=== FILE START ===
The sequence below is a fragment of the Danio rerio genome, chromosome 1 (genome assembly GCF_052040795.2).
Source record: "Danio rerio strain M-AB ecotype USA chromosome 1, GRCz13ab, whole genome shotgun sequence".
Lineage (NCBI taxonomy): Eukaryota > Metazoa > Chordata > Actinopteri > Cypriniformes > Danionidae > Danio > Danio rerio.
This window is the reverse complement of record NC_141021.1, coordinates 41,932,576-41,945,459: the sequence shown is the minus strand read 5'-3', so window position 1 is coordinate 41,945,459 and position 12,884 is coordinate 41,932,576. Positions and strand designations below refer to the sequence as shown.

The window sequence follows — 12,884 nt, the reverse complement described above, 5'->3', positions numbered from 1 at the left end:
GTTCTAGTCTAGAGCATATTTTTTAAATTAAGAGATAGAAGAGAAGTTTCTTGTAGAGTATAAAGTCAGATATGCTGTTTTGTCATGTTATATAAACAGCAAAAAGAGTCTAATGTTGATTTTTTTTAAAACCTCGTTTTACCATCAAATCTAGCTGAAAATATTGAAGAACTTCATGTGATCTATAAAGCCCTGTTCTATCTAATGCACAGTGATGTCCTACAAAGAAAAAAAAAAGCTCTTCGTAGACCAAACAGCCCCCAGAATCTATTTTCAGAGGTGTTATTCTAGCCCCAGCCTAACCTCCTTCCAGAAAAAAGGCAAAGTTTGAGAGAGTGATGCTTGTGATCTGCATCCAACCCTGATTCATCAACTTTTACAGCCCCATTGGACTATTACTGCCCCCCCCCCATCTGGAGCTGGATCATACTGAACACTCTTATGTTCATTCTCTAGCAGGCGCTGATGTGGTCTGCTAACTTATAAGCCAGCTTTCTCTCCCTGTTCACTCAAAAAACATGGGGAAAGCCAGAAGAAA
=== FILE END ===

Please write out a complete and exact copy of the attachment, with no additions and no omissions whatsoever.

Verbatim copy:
The sequence below is a fragment of the Danio rerio genome, chromosome 1 (genome assembly GCF_052040795.2).
Source record: "Danio rerio strain M-AB ecotype USA chromosome 1, GRCz13ab, whole genome shotgun sequence".
Lineage (NCBI taxonomy): Eukaryota > Metazoa > Chordata > Actinopteri > Cypriniformes > Danionidae > Danio > Danio rerio.
This window is the reverse complement of record NC_141021.1, coordinates 41,932,576-41,945,459: the sequence shown is the minus strand read 5'-3', so window position 1 is coordinate 41,945,459 and position 12,884 is coordinate 41,932,576. Positions and strand designations below refer to the sequence as shown.

The window sequence follows — 12,884 nt, the reverse complement described above, 5'->3', positions numbered from 1 at the left end:
GTTCTAGTCTAGAGCATATTTTTTAAATTAAGAGATAGAAGAGAAGTTTCTTGTAGAGTATAAAGTCAGATATGCTGTTTTGTCATGTTATATAAACAGCAAAAAGAGTCTAATGTTGATTTTTTTTAAAACCTCGTTTTACCATCAAATCTAGCTGAAAATATTGAAGAACTTCATGTGATCTATAAAGCCCTGTTCTATCTAATGCACAGTGATGTCCTACAAAGAAAAAAAAAAGCTCTTCGTAGACCAAACAGCCCCCAGAATCTATTTTCAGAGGTGTTATTCTAGCCCCAGCCTAACCTCCTTCCAGAAAAAAGGCAAAGTTTGAGAGAGTGATGCTTGTGATCTGCATCCAACCCTGATTCATCAACTTTTACAGCCCCATTGGACTATTACTGCCCCCCCCCCATCTGGAGCTGGATCATACTGAACACTCTTATGTTCATTCTCTAGCAGGCGCTGATGTGGTCTGCTAACTTATAAGCCAGCTTTCTCTCCCTGTTCACTCAAAAAACATGGGGAAAGCCAGAAGAAA